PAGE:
Many hesitate to get screened for colorectal cancer, but future diagnostic tests now being developed could change that — and save lives.
Colorectal cancer is the second-leading cause of cancer death in the United States. The most common diagnostic screening for the disease is a colonoscopy. While colonoscopies are effective at detecting existing disease and identifying pre-cancerous polyps that need to be removed, less than 60 percent of eligible adults have undergone this life-saving procedure.
“Colonoscopies are invasive, expensive, and people don’t like the preparation required,” says Erica Barnell, Ph.D., chief science officer at Geneoscopy, a life sciences company that develops diagnostic tests for gastrointestinal health. “With the effects of COVID-19 and wider adoption of telemedicine, patients have increased desire for non-invasive tests that can be performed at home.”
Each year, 70 million Americans are affected by gastrointestinal diseases, including colorectal cancer. Geneoscopy’s goal is to improve the prevention, detection, and treatment of GI disease across this entire continuum.
An unmet need
Existing non-invasive colorectal cancer screening options are not very effective at preventing disease. “Existing non-invasive tests are quite good at identifying colorectal cancer but perform sub-optimally in identifying advanced adenomas (pre-cancerous polyps),” says George Catinis M.D., a gastroenterologist with Metropolitan Gastroenterology Associates in New Orleans and an investor in Geneoscopy. “Having a non-invasive test that helps identify the presence of advanced adenomas is what is really needed to significantly help prevent the development of colon cancer.”
Currently, there are a few non-invasive molecular diagnostic alternatives to colonoscopy, but they’re not very good at detecting precancerous lesions. Geneoscopy is developing a non-invasive molecular diagnostic that analyses the RNA in cells shed in stool to not only detect existing disease, but also aid in the prevention of future disease. “In a recently published study , the test demonstrated a 95 percent sensitivity in detecting colorectal cancer, and a 63 percent sensitivity in detecting advanced adenomas,” Dr. Barnell notes. “We showed a modest improvement in detecting colorectal cancer relative to existing non-invasive screening tools, and a significant improvement in advanced adenoma detection.”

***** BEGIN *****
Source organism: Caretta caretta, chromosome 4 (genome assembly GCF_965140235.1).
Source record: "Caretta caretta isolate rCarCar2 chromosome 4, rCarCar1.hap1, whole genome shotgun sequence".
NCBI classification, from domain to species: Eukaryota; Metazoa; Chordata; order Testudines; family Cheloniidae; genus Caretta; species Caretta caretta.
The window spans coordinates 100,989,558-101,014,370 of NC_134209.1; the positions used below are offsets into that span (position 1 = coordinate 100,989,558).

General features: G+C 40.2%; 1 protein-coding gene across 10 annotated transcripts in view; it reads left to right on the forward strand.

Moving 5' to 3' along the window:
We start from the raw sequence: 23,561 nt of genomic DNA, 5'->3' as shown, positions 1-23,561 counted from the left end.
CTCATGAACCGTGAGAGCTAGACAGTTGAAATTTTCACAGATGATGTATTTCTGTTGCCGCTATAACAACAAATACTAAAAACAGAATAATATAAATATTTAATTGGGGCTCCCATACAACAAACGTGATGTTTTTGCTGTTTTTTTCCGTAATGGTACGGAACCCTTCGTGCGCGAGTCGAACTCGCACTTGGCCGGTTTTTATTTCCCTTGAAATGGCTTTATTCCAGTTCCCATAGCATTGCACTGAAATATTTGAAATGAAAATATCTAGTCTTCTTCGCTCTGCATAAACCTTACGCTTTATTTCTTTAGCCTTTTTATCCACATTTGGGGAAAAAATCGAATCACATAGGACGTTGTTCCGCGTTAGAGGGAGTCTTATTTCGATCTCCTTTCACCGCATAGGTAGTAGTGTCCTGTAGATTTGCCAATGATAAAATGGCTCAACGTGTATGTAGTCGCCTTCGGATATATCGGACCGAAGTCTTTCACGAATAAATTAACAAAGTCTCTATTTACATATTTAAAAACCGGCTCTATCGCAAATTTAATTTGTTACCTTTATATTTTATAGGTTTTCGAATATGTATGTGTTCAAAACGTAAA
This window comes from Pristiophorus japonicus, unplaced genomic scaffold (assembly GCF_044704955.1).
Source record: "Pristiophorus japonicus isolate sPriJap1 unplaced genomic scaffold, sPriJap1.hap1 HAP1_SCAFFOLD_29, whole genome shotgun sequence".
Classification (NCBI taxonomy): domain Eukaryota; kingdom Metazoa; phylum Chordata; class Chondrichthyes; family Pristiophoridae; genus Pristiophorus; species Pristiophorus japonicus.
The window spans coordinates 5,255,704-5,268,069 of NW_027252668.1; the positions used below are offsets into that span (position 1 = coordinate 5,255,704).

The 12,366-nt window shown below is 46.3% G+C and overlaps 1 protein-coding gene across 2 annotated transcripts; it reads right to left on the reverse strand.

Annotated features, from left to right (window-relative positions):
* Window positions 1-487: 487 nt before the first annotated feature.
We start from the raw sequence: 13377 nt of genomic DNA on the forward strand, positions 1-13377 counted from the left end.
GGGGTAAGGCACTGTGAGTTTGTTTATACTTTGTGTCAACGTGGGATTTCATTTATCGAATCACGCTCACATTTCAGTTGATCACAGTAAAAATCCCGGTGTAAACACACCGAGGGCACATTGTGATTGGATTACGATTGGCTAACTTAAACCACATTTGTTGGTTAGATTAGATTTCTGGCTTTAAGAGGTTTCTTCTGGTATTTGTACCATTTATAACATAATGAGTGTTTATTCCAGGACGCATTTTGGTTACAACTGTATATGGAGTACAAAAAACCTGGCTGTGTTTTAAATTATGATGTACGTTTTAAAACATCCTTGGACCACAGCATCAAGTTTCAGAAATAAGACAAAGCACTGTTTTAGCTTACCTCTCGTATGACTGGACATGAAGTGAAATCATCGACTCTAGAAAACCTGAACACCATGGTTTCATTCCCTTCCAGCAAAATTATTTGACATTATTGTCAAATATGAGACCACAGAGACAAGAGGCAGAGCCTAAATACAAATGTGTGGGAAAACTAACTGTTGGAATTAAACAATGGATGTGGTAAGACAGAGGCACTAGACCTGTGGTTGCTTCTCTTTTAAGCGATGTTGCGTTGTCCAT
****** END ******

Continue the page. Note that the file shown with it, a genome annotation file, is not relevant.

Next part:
Test sensitivity speaks to the false negative rate of a particular test. If a lesion with the potential to turn malignant is missed by a screening test, the gap between screenings — anywhere from 3-10 years — is more than enough time for that lesion to develop into cancer.
Geneoscopy’s future RNA-based screening test has been designed to address the problem. “What we’ve optimized is our sensitivity profile,” says Dr. Barnell. “We want future patients to be reassured that any test that comes back negative is really negative.”
Geneoscopy is dedicated to continuing research to expand the capabilities of its technology — and improve patients’ lives. It’s currently recruiting 10,000 people to participate in its CRC-PREVENT clinical trial designed to help it gain FDA approval for its colorectal cancer screening test. “We have a patient portal at ColonScreeningStudy.com where people can express interest in participating,” explains Barnell. “Through this portal, our nurses can identify and contact interested participants and remotely enroll them into the clinical trial.”
Once enrolled in the trial, a collection kit will be shipped to the participants’ home to be used at their convenience. They then ship the kit back using a pre-paid label and their sample will be analyzed in a centralized laboratory. The results will be compared to a colonoscopy to validate the accuracy and efficacy of the new screening technology.
As Dr. Catinis notes, that’s important for one simple reason — it will save lives. “Being able to identify and, ultimately, remove pre-cancerous polyps will reduce the incidence of cancer and the associated costs of treatment and mortality from the disease.”
Other potential benefits
Another promising dimension of Geneoscopy’s molecular diagnostic technology is its potential to look beyond cancer to assess a wide range of gastrointestinal diseases. Using RNA as a biomarker means the technology can serve as a platform to diagnose, select, and monitor therapies for other gastrointestinal conditions like inflammatory bowel disease (IBD). According to the CDC, an estimated 3 million US adults become diagnosed with IBD (either Crohn’s disease or ulcerative colitis) every year. Despite this, gastrointestinal diseases like IBD have been underserved by test developers and Geneoscopy’s technology holds the promise to help improve the management of these diseases.
To enroll in Geneoscopy’s CRC-PREVENT clinical trial, visit ColonScreeningStudy.com.